Page:A Dictionary of Music and Musicians vol 3.djvu/774

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��a short oratorio on the story of the 'Prodigal Son,' for the Worcester Festival, where it was produced (Mr. Sims Reeves taking the prin- cipal part) on Sept. 8. In 1870 he again con- tributed a work to the Birmingham Festival, the graceful and melodious ' Overture di Ballo ' (in Eb), which, while couched throughout in dance-rhythms, is constructed in perfectly classical form, and is one of the most favourite pieces in the Sydenham repertoire. To continue the list of his commissioned works : in 1871, in company with Gounod, Hiller, and Pinsuti, he wrote a piece for the opening of the 'Annual Inter- national Exhibition* at the Albert Hall, on May I a cantata by Tom Taylor called 'On Shore and Sea,' for solo, chorus, and orchestra. On the recovery of the Prince of Wales from his illness, he composed, at the call of the Crystal Palace Company, a Festival Te Deum, for so- prano solo, orchestra, and chorus, which was performed there May I, 1872. At this time he was closely engaged in editing the collection of 'Church Hymns with Tunes' for the Christian Knowledge Society, for which he wrote 2 1 original tunes. In 1873 Mr. Sullivan made a third appear- ance at Birmingham, this time with the leading feature of the Festival, an oratorio entitled 'The Light of the World,' the words selected from the Bible by himself. The success of this very fine work at Birmingham was great, and it has often since been performed, but the very solemn treatment naturally adopted in the parts which relate the sufferings of the Redeemer will always restrict its performance. Mr. Sullivan succeeded Sir Michael Costa as conductor of the Leeds Festival of 1880, and wrote for it 'The Mar- tyr of Antioch,' to words selected from Milman's play of that name. The work lies between an oratorio and a cantata, and was enthusiastically received. Mr. Sullivan has accepted the same post for the Festival of 1883. It may here be said that in 1869 he wrote additional accompani- ments to Handel's ' Jephtha ' for the opening of Barnby's 'Oratorio Concerts,* Feb. 6.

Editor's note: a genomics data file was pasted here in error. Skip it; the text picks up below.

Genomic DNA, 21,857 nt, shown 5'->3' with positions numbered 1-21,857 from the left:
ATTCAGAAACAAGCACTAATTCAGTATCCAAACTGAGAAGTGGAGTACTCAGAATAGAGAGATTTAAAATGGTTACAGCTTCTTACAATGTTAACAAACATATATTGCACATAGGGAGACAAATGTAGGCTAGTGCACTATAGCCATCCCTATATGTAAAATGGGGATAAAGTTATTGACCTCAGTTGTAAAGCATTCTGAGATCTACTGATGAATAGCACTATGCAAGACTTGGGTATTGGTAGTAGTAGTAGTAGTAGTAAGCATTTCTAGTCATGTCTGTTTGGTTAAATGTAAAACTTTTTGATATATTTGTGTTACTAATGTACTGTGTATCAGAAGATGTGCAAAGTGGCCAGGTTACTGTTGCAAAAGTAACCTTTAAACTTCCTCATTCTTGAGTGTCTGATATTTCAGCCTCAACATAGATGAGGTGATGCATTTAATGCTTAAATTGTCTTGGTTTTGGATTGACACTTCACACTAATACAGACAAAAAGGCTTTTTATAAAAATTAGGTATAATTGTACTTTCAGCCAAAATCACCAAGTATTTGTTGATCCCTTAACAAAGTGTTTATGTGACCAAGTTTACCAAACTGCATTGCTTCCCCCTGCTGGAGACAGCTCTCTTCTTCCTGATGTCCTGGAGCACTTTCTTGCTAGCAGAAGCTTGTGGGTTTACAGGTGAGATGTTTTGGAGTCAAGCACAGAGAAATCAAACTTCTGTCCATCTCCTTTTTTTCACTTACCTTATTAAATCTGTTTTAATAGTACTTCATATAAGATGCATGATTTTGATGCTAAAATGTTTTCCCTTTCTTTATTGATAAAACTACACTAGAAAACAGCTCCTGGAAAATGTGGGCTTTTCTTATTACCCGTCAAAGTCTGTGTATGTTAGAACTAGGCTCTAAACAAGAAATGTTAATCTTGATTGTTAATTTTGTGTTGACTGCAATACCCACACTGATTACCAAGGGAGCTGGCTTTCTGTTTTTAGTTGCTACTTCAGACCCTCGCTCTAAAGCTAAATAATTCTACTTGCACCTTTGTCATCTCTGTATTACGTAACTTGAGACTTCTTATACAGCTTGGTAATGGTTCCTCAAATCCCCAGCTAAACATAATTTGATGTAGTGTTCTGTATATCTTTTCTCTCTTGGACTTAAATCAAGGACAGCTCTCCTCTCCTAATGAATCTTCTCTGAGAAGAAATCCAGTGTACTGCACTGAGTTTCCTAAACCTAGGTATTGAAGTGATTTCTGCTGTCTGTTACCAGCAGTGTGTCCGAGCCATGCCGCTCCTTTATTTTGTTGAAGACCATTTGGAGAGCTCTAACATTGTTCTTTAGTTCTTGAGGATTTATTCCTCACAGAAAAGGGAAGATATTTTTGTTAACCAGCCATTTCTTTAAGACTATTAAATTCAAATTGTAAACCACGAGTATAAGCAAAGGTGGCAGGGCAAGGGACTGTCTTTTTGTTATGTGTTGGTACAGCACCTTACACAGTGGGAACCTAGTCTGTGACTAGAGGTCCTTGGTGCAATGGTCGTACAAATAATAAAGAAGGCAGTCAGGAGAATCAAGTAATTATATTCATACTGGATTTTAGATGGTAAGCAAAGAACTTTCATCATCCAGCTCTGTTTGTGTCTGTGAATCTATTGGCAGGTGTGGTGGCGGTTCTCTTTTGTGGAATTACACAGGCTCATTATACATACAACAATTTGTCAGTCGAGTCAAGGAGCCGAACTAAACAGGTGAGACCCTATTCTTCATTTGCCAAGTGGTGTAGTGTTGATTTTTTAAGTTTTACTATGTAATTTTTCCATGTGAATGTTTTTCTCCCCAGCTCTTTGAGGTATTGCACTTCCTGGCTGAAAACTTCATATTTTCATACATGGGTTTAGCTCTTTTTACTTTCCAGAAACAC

We will now go back to those works which have made Mr. Sullivan's name most widely known, not only in Europe but in Australia and America his comic Operettas, and his Songs. ' Cox and Box, a new Triumviretta,' was an adaptation by Mr. F. C. Burnand of Madison Morton's well-known farce, made still more comic by the interpolations, and set by Mr. Sullivan with a brightness and a drollery which at once

��[t was first heard at Moray Lodge (Mr. Arthur J. Lewis's) on April 27, 1867, and produced in public at the Adelphi a fortnight after, on May ii. The vein thus struck was not at first very rapidly worked. 'The Contrabandista ' (2 acts, words by Burnand) 2 followed at St. George's Opera House on Dec. 18, 1867, but then there was a pause. ' Thespis, or the Gods grown old ; an operatic extravaganza ' by Gilbert (Gaiety,

1 See ' Times ' of May 13, 1867.

2 This opera was written, composed, and produced In the extra- ordinarily short space of 16 days.